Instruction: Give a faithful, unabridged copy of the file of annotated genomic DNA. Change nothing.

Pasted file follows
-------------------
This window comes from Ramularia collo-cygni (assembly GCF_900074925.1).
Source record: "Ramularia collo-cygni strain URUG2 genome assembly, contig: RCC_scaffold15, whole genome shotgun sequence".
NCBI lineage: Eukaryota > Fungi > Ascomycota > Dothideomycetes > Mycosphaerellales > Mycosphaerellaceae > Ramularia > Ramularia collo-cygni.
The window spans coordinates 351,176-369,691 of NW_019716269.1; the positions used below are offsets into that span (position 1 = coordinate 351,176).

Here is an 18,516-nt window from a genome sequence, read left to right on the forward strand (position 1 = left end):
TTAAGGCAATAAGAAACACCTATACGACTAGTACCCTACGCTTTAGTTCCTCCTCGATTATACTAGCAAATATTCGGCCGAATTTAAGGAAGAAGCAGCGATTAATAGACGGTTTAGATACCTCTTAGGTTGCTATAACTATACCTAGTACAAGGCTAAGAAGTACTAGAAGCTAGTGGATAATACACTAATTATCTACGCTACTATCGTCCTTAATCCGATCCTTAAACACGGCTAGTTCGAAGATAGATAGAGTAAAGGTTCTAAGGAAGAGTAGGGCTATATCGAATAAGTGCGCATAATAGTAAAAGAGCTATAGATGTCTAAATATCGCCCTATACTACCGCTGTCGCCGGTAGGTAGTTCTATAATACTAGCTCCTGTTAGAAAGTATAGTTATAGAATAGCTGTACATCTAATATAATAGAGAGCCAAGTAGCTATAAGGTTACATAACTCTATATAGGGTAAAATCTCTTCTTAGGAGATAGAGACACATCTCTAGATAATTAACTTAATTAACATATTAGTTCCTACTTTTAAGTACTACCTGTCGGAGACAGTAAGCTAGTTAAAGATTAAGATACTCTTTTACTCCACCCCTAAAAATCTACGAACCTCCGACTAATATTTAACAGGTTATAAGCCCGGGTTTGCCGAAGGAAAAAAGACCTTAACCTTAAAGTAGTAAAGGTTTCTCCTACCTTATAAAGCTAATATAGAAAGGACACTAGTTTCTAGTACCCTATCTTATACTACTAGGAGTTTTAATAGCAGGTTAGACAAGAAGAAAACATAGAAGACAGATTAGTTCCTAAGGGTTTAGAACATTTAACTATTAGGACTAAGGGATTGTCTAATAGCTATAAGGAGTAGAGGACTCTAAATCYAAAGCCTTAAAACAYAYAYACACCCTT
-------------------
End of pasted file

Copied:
This window comes from Ramularia collo-cygni (assembly GCF_900074925.1).
Source record: "Ramularia collo-cygni strain URUG2 genome assembly, contig: RCC_scaffold15, whole genome shotgun sequence".
NCBI lineage: Eukaryota > Fungi > Ascomycota > Dothideomycetes > Mycosphaerellales > Mycosphaerellaceae > Ramularia > Ramularia collo-cygni.
The window spans coordinates 351,176-369,691 of NW_019716269.1; the positions used below are offsets into that span (position 1 = coordinate 351,176).

Here is an 18,516-nt window from a genome sequence, read left to right on the forward strand (position 1 = left end):
TTAAGGCAATAAGAAACACCTATACGACTAGTACCCTACGCTTTAGTTCCTCCTCGATTATACTAGCAAATATTCGGCCGAATTTAAGGAAGAAGCAGCGATTAATAGACGGTTTAGATACCTCTTAGGTTGCTATAACTATACCTAGTACAAGGCTAAGAAGTACTAGAAGCTAGTGGATAATACACTAATTATCTACGCTACTATCGTCCTTAATCCGATCCTTAAACACGGCTAGTTCGAAGATAGATAGAGTAAAGGTTCTAAGGAAGAGTAGGGCTATATCGAATAAGTGCGCATAATAGTAAAAGAGCTATAGATGTCTAAATATCGCCCTATACTACCGCTGTCGCCGGTAGGTAGTTCTATAATACTAGCTCCTGTTAGAAAGTATAGTTATAGAATAGCTGTACATCTAATATAATAGAGAGCCAAGTAGCTATAAGGTTACATAACTCTATATAGGGTAAAATCTCTTCTTAGGAGATAGAGACACATCTCTAGATAATTAACTTAATTAACATATTAGTTCCTACTTTTAAGTACTACCTGTCGGAGACAGTAAGCTAGTTAAAGATTAAGATACTCTTTTACTCCACCCCTAAAAATCTACGAACCTCCGACTAATATTTAACAGGTTATAAGCCCGGGTTTGCCGAAGGAAAAAAGACCTTAACCTTAAAGTAGTAAAGGTTTCTCCTACCTTATAAAGCTAATATAGAAAGGACACTAGTTTCTAGTACCCTATCTTATACTACTAGGAGTTTTAATAGCAGGTTAGACAAGAAGAAAACATAGAAGACAGATTAGTTCCTAAGGGTTTAGAACATTTAACTATTAGGACTAAGGGATTGTCTAATAGCTATAAGGAGTAGAGGACTCTAAATCYAAAGCCTTAAAACAYAYAYACACCCTT